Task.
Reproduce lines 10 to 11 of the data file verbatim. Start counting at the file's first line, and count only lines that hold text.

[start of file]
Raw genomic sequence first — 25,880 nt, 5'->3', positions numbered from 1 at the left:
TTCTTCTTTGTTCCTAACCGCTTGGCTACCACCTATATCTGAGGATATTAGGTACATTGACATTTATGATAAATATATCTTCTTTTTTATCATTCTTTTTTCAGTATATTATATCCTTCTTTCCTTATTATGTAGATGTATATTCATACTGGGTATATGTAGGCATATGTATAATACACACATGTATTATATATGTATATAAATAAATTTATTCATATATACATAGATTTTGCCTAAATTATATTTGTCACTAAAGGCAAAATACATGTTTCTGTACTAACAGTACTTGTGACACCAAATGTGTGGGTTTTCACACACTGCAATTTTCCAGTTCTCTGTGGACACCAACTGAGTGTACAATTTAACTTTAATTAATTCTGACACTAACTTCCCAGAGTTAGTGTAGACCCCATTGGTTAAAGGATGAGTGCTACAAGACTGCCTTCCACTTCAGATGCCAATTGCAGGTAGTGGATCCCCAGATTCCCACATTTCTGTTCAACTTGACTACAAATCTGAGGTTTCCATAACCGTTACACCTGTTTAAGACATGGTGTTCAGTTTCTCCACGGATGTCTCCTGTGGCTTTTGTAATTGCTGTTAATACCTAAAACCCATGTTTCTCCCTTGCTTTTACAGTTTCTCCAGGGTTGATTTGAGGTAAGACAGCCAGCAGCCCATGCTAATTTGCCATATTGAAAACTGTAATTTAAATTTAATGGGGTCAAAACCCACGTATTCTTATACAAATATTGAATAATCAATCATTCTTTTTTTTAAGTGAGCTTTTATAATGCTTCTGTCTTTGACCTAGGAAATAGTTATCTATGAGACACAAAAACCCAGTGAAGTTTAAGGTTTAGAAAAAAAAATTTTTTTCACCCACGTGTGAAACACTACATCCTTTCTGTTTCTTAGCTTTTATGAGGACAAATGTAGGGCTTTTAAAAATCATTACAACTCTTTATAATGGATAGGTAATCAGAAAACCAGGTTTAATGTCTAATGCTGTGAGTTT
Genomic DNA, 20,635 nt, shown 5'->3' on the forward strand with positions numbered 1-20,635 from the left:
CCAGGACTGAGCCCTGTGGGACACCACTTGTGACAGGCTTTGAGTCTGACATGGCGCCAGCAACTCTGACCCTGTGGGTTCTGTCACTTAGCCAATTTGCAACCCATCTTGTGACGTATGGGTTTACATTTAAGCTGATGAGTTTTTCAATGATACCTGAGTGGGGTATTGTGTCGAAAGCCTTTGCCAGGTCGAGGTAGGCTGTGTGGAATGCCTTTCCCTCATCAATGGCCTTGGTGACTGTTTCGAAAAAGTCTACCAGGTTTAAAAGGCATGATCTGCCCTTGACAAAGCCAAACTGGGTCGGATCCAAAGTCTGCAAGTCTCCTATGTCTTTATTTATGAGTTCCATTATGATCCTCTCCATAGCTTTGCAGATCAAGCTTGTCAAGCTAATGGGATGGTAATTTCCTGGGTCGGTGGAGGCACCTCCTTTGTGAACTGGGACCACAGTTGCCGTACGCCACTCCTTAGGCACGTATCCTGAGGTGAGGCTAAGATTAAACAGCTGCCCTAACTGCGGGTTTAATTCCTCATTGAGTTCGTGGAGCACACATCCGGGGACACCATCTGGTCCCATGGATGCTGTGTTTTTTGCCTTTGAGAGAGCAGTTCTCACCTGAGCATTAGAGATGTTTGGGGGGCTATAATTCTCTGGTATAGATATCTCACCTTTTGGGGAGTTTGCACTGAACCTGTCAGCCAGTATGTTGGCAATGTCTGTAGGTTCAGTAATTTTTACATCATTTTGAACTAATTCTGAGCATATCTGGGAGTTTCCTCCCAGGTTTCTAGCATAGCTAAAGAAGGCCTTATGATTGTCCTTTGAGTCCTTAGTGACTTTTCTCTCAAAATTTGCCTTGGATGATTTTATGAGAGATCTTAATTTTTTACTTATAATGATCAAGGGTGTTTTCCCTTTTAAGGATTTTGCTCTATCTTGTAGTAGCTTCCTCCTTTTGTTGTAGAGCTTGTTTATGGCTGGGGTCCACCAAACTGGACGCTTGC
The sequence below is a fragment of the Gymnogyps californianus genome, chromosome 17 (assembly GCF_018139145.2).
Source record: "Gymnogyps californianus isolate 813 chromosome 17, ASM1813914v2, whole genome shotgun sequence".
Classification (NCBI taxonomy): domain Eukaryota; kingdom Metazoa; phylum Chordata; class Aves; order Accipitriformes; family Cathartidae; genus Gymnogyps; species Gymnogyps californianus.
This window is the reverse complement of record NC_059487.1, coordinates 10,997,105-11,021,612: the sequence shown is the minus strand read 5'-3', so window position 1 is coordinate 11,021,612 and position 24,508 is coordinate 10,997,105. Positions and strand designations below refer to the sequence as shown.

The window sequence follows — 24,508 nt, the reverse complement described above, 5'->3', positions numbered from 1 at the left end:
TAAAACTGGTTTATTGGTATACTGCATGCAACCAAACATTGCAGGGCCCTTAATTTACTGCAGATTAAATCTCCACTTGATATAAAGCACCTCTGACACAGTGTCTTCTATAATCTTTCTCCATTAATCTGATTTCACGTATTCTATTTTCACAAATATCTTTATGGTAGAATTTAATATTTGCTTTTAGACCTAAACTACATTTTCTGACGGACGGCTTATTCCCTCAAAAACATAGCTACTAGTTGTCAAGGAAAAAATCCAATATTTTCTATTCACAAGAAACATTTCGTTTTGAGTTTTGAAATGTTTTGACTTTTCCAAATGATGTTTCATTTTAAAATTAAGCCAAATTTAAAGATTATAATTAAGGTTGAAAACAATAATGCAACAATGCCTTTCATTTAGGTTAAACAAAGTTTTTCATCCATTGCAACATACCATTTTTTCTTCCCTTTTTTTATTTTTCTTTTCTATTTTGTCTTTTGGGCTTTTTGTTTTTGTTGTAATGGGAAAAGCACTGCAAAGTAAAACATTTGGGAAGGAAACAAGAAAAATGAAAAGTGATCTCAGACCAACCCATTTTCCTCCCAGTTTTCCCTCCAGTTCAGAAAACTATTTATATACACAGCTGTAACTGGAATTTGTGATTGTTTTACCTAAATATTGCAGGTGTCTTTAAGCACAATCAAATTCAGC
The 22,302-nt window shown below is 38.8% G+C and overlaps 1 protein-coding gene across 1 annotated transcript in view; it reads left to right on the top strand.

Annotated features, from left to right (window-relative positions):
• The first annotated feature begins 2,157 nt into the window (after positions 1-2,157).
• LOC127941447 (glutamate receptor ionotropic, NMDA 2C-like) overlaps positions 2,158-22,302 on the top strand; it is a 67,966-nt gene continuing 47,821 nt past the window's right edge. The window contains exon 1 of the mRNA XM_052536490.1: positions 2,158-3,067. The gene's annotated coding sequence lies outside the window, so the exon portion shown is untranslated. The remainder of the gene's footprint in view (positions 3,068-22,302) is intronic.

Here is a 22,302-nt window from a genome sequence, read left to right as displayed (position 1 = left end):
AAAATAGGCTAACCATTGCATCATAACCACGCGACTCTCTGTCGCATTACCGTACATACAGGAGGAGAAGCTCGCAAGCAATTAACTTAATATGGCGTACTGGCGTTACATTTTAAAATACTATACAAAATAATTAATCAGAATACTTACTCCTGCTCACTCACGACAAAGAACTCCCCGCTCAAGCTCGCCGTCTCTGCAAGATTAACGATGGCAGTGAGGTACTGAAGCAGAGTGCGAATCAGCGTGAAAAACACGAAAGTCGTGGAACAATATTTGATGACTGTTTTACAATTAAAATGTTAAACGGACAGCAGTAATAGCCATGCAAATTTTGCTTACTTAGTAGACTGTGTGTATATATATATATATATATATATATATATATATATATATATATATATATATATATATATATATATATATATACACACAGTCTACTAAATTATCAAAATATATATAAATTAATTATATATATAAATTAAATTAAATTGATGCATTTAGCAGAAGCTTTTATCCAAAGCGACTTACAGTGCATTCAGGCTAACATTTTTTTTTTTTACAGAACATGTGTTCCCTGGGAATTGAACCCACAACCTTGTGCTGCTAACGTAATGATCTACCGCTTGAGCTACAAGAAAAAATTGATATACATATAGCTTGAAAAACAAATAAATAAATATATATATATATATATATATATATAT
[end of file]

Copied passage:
TAAAACTGGTTTATTGGTATACTGCATGCAACCAAACATTGCAGGGCCCTTAATTTACTGCAGATTAAATCTCCACTTGATATAAAGCACCTCTGACACAGTGTCTTCTATAATCTTTCTCCATTAATCTGATTTCACGTATTCTATTTTCACAAATATCTTTATGGTAGAATTTAATATTTGCTTTTAGACCTAAACTACATTTTCTGACGGACGGCTTATTCCCTCAAAAACATAGCTACTAGTTGTCAAGGAAAAAATCCAATATTTTCTATTCACAAGAAACATTTCGTTTTGAGTTTTGAAATGTTTTGACTTTTCCAAATGATGTTTCATTTTAAAATTAAGCCAAATTTAAAGATTATAATTAAGGTTGAAAACAATAATGCAACAATGCCTTTCATTTAGGTTAAACAAAGTTTTTCATCCATTGCAACATACCATTTTTTCTTCCCTTTTTTTATTTTTCTTTTCTATTTTGTCTTTTGGGCTTTTTGTTTTTGTTGTAATGGGAAAAGCACTGCAAAGTAAAACATTTGGGAAGGAAACAAGAAAAATGAAAAGTGATCTCAGACCAACCCATTTTCCTCCCAGTTTTCCCTCCAGTTCAGAAAACTATTTATATACACAGCTGTAACTGGAATTTGTGATTGTTTTACCTAAATATTGCAGGTGTCTTTAAGCACAATCAAATTCAGC
The 22,302-nt window shown below is 38.8% G+C and overlaps 1 protein-coding gene across 1 annotated transcript in view; it reads left to right on the top strand.